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In Ontario, Catholic School Board Amalgamation is More Important than Ever


St. Maurice Catholic School in Etobicoke. Photo courtesy the Toronto Catholic District School Board.

 

This article was first published in Canadian Dimension.


Municipal elections in Ontario are fast approaching, and the oft-forgotten school board races are more important than ever. These elections are often left out of the discussion in part because of how complicated they are: every public school in Ontario is under the auspices of either the English, French, English-Catholic, or French-Catholic school boards.

For months, numerous candidates for trustee have been criticized for transphobic remarks, or even for basing their entire campaigns on the exclusion of trans people from public schools. Vote Against Woke is a website that seeks to promote candidates who are alleged to oppose the spread of “woke-ness” in Ontario public schools—essentially, anything that promotes the inclusion of marginalized students. While this group has endorsed 10 candidates for the Toronto District School Board (TDSB), they have endorsed 12 for the Toronto Catholic District School Board (TCDSB), including multiple in the same Catholic school board ward. This is despite the TCDSB having only 40 candidates across 12 wards.

Why would over a quarter of the candidates for one school board be endorsed by such a group? Individuals who promote racism, homophobia, transphobia, and other forms of hate have decided that school boards are where they will fight their culture war—and Catholic school boards are where they have the advantage.

This is, in part, because of low turnout in Catholic school board elections. Votes for TCDSB elections—the largest publicly-funded catholic school board in the world—number in the thousands (compared to the tens of thousands in TDSB elections). Many candidates do not have websites. Outside of major cities, Catholic school boards are often made up of many candidates who are acclaimed. This level of engagement is not conducive to genuine democracy. Many of these positions are practically appointed, only without the eye for qualifications of a hiring committee. Those with the most motivation and means to run tend to be wealthy and focused on a small set of social or cultural issues.

In the United States, conservatives have long taken advantage of low turnout in municipal and county elections to fill low-level positions with ideological allies across the country. This is an explicit strategy of the Republican Party. It now appears that the Canadian right is taking a page from the same playbook: organizing themselves with similar coalitions and slates.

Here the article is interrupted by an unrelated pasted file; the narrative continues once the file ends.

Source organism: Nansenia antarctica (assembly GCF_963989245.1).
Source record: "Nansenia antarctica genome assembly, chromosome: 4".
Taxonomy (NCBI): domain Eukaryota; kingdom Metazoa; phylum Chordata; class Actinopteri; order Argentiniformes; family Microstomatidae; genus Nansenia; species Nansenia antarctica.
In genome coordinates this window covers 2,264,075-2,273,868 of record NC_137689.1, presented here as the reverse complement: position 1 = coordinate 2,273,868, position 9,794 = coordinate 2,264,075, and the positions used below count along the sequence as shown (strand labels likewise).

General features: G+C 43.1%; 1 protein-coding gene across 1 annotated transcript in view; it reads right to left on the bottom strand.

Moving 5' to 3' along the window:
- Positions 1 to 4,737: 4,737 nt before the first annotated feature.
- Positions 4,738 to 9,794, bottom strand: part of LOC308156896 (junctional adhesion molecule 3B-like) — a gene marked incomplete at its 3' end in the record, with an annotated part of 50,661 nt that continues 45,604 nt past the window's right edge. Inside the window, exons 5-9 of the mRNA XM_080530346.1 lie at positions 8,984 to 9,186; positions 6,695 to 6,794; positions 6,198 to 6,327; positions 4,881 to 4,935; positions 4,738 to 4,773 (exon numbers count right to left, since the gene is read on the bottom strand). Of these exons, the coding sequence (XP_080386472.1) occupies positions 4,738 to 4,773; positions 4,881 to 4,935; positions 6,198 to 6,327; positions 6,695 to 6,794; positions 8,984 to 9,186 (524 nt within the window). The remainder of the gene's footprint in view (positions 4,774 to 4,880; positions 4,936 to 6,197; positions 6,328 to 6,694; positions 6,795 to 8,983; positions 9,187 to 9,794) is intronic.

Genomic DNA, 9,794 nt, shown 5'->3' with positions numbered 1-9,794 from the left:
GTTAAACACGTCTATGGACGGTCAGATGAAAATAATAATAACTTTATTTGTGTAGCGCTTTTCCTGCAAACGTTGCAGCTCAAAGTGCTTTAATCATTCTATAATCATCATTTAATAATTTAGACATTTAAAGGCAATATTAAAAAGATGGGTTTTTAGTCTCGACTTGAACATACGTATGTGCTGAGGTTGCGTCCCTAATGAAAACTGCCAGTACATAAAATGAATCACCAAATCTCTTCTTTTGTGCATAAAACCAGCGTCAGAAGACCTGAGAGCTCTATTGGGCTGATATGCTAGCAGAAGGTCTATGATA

The Catholic school boards have also been notoriously behind the times. In some well-publicized cases, some Catholic schools have been promoting regressive views to their students, like when schools in Hamilton allowed pupils to earn service hours by attending anti-abortion prayer sessions (with the support of the Hamilton-Wentworth Catholic District School Board). The explicitly religious aspect of the Catholic school boards tends to attract people with more socially conservative views. They know that, in those environments, they will have a better platform to spread their beliefs.

This is not an argument against school boards in general, or the premise of local democracy. As American researcher Domingo Morel has argued, school boards have been the source of a lot of progress and are an important part of community empowerment at the local level. The answer to the problems on school boards is not less democracy (as represented by more bureaucratic or centralized forms of school governance), but more. In the case of Ontario, amalgamating school boards represents an increase in democracy. Formerly Catholic public schools would be under the jurisdiction of a board that is truly democratically elected. Keeping the boards separate decreases engagement with the governance structures of both school boards and allows reactionaries to self-select into environments where their regressive views will be tolerated.

School board amalgamation is complicated. The existence of multiple school boards is enshrined in Canada’s constitution. This was done as part of the compromise between anglophone, francophone, Protestant, and Catholic communities that lay at the heart of federation. But it is possible, as Québec has demonstrated, and what holds Ontario back is clearly a lack of political will. In the context of the rise of the far-right, this year’s school board elections are an indication that amalgamation is more important than ever. After all, it is crucial not only to ensure children receive a quality education but that we work to stop the spread of regressive and hateful ideology in our school system.

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